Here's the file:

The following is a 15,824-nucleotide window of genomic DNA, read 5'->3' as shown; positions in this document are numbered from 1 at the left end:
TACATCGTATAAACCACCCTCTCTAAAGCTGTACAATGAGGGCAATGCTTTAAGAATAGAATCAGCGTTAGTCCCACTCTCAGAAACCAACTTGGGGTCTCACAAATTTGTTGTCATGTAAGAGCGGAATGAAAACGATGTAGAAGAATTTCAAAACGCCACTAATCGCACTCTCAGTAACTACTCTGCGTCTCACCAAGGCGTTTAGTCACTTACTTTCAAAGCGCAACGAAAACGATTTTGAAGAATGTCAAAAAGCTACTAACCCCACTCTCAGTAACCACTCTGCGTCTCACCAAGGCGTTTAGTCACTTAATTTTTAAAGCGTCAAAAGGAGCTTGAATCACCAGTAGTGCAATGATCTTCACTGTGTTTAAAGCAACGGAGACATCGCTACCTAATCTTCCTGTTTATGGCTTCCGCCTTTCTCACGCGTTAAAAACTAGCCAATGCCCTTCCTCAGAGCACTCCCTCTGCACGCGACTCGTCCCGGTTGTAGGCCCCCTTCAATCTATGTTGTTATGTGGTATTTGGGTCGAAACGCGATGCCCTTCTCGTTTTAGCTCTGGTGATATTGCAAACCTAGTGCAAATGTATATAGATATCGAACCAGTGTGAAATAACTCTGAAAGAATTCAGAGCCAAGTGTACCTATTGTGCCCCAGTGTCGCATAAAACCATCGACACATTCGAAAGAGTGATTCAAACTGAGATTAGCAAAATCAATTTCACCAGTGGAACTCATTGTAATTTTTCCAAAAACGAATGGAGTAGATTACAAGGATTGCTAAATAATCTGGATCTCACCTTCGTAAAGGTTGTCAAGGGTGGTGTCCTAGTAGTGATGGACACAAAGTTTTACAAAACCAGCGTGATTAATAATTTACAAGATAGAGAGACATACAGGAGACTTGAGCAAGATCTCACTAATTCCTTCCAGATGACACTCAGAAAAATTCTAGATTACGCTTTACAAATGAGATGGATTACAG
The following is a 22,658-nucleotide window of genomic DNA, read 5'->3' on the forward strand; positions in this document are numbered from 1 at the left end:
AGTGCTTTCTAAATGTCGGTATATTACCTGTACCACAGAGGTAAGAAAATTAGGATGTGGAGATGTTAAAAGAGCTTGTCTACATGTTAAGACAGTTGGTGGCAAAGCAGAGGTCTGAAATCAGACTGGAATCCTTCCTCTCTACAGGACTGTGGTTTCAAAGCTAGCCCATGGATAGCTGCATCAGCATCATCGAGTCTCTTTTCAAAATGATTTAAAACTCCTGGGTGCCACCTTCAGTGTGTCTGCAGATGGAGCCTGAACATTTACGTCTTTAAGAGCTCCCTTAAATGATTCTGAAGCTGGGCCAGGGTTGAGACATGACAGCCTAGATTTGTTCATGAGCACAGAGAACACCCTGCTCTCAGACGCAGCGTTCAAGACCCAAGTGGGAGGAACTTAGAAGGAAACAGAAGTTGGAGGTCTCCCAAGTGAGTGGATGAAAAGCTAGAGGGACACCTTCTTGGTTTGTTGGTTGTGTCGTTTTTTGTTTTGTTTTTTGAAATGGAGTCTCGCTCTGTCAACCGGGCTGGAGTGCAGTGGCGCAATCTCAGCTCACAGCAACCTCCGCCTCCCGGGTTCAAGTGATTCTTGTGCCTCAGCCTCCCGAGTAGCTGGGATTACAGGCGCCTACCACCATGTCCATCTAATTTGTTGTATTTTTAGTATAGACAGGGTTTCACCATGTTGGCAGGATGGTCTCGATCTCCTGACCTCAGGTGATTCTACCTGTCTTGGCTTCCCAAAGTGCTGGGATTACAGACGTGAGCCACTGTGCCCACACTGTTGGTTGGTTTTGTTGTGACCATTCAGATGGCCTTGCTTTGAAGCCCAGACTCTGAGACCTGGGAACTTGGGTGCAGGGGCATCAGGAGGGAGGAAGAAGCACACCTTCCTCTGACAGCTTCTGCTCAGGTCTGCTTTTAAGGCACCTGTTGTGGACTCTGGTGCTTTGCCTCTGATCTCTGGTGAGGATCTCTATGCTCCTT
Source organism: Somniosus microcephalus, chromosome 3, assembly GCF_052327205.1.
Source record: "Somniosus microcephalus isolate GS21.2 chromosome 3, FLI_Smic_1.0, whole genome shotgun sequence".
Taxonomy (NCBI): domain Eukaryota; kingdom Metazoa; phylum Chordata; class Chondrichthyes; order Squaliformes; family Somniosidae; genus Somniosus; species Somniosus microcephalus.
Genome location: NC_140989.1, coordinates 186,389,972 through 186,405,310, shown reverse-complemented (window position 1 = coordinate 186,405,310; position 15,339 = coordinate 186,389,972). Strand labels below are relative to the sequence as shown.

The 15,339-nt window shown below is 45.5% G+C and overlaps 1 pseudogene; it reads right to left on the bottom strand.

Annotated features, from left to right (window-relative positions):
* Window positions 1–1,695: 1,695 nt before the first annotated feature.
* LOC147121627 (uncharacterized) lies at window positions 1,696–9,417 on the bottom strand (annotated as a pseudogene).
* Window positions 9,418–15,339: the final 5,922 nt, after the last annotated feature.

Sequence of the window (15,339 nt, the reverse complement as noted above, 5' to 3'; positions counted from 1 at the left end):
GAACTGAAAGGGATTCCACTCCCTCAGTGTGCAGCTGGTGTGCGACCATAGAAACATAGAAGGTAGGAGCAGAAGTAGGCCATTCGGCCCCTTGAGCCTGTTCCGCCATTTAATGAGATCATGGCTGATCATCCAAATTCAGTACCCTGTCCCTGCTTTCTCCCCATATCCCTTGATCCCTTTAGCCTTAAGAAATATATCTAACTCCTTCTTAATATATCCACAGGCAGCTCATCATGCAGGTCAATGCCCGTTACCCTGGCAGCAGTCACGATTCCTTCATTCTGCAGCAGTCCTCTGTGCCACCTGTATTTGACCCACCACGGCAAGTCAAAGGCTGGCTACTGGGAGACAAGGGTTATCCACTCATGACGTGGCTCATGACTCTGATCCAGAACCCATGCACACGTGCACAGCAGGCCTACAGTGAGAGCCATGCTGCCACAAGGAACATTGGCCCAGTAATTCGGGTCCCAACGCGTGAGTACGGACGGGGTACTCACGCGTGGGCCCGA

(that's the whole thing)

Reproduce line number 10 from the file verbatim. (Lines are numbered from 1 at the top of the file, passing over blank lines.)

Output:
Annotated features, from left to right (window-relative positions):